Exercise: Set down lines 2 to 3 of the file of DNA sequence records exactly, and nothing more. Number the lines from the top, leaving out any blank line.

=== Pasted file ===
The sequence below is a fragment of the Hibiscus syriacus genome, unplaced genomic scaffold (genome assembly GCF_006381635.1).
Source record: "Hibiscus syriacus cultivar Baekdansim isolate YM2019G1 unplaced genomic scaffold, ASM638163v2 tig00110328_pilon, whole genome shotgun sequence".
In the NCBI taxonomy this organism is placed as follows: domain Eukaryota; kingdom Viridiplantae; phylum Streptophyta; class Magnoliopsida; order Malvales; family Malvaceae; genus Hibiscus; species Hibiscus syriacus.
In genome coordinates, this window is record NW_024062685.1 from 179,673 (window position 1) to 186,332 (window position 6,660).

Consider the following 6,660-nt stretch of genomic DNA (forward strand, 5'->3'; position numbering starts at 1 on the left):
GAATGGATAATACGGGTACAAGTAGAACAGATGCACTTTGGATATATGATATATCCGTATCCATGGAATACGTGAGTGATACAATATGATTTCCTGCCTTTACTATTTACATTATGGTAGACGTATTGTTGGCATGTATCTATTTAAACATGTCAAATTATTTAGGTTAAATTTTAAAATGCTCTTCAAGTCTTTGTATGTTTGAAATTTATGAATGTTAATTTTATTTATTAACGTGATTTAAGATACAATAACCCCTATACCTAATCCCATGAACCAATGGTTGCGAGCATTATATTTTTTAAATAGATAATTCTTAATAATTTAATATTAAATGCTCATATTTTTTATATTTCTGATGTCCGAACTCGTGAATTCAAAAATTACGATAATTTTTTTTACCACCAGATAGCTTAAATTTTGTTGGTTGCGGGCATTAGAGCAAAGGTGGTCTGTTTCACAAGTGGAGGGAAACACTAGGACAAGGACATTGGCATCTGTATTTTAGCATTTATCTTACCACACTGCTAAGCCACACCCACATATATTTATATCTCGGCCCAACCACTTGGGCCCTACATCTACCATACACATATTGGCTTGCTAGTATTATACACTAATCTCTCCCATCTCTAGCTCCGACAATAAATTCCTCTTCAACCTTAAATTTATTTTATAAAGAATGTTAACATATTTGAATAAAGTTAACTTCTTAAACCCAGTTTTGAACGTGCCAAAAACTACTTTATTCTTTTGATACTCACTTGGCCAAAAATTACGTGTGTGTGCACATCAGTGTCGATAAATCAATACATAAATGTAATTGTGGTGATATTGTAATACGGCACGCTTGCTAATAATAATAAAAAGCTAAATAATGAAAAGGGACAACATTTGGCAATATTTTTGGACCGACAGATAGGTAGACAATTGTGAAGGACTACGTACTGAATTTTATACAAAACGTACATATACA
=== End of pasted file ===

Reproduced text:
Source record: "Hibiscus syriacus cultivar Baekdansim isolate YM2019G1 unplaced genomic scaffold, ASM638163v2 tig00110328_pilon, whole genome shotgun sequence".
In the NCBI taxonomy this organism is placed as follows: domain Eukaryota; kingdom Viridiplantae; phylum Streptophyta; class Magnoliopsida; order Malvales; family Malvaceae; genus Hibiscus; species Hibiscus syriacus.